More general observations.....
1. Japanese writing is so difficult that even some Japanese people don’t understand it. A couple of times I’ve asked for translation of a particular character only to be met with “Hmmm. Actually, even I’m not sure what this means”.
Today I was telling two adults in my class that the symbol for Warabi, one of my schools, was very complicated. One of them agreed and admitted he hadn’t got a clue how to draw it, and the other one cheated and looked it up on his phone. I wonder if it is the equivalent of not being able to spell Uttoxeter.
2. On a Friday night, as the train pulls up and the doors open, you are knocked over by the boozy waft of stale beer. On a Friday night the Japanese really go for it. I know the British can drink, but The Tube never smelled like a Burton-On-Trent brewery. A couple of times now, I’ve seen a businessman collapsed in a heap whilst a train guard went through his mobile looking for someone to call.
3.When food arrives, it’s really hot. As in McDonald’s Apple Pie hot. And it all tastes very fresh. Unlike Littlewood’s café, there’s not much hotlamping going on round here.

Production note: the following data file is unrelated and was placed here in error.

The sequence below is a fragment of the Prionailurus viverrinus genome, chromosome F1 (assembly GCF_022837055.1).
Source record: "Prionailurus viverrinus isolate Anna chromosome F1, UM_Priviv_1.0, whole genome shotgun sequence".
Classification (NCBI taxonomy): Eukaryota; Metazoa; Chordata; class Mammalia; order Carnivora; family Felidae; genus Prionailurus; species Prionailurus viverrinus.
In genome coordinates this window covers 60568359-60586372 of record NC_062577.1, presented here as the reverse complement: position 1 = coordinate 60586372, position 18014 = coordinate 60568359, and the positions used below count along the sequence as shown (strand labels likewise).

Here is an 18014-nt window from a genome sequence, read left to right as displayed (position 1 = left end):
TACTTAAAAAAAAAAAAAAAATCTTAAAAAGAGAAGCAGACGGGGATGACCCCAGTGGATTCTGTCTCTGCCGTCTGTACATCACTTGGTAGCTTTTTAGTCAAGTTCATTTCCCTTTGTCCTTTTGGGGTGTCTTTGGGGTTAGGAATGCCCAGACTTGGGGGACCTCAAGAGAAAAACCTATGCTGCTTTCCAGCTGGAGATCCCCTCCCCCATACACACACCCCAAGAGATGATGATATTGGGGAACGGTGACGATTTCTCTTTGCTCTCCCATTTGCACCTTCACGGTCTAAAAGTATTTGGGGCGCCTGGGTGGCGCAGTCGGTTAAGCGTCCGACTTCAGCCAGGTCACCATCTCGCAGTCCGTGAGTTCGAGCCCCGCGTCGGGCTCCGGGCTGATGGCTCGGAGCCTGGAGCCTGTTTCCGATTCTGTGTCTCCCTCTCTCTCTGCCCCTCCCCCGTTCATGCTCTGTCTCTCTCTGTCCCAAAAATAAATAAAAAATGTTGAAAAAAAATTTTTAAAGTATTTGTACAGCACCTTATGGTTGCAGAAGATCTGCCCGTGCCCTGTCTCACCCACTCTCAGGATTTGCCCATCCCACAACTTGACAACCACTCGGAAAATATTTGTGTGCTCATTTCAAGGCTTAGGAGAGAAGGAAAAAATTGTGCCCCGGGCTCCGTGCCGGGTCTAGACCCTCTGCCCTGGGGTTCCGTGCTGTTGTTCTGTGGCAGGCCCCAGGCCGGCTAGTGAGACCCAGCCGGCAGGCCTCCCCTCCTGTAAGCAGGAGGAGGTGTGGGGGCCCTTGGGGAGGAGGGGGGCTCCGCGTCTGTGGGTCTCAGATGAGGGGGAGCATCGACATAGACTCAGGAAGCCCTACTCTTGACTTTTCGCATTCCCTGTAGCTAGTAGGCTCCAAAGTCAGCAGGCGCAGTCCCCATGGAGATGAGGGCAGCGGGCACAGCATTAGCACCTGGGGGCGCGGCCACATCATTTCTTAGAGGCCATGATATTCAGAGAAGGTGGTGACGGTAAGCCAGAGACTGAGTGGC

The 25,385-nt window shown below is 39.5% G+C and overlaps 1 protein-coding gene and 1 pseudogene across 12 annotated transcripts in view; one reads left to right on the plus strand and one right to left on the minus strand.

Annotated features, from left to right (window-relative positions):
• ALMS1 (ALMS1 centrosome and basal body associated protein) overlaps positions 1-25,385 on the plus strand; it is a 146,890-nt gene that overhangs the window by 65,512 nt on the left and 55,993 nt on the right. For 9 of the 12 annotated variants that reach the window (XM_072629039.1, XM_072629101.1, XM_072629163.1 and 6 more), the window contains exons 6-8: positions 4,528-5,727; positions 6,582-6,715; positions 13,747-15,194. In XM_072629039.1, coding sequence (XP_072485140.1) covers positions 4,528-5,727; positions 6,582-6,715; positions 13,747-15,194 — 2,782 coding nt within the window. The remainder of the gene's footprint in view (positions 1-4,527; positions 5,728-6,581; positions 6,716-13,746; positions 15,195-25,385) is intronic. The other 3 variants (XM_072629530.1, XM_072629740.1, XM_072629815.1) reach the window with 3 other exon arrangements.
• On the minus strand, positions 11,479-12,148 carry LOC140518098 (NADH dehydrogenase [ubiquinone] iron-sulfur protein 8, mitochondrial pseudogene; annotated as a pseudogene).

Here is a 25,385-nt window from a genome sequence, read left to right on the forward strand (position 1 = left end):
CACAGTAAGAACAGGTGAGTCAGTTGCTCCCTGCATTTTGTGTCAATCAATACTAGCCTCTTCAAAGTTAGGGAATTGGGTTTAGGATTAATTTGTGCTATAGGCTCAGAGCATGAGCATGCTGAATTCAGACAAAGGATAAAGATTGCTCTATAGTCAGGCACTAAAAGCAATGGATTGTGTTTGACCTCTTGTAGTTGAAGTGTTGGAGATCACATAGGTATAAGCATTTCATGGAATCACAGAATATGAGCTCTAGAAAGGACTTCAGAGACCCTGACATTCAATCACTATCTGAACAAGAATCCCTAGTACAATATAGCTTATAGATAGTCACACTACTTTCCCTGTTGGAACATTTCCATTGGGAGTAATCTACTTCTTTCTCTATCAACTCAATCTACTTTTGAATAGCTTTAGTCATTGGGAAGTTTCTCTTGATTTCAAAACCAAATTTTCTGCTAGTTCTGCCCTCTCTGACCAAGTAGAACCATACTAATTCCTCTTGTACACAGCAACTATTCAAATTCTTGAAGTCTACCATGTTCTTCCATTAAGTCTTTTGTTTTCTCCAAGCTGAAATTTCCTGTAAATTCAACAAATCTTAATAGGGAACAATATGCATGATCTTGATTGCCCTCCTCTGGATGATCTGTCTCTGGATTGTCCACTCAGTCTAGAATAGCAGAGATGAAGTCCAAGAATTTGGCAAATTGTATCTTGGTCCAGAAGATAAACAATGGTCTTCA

4. There are no old cars on the road in Japan. This is because parts and warranties are so expensive it’s just as easy to buy a new car. The same cannot be said for pushbikes all of which resemble the original “velocipede”. Or is that a dinosaur?
5. Taxi doors open and close automatically. Also the taxi drivers do not moan about “the ragheads”, refuse to go South of the river, or take you all round the houses. Oh wait, they do do that ; not because they’re dishonest, but because they haven’t got a chuffing clue where anything is.
6. Though Japan has the highest life-expectancy in the world, I’ve never seen so many people bent double with what I presume is osteoperosis. My God, these people really are at right-angles to themselves. It doesn’t stop them, though. They’re out and about trundling across Tokyo with their wheeled zimmer frames. Maybe there’s a home for doubled-up grannies in Akabane somewhere.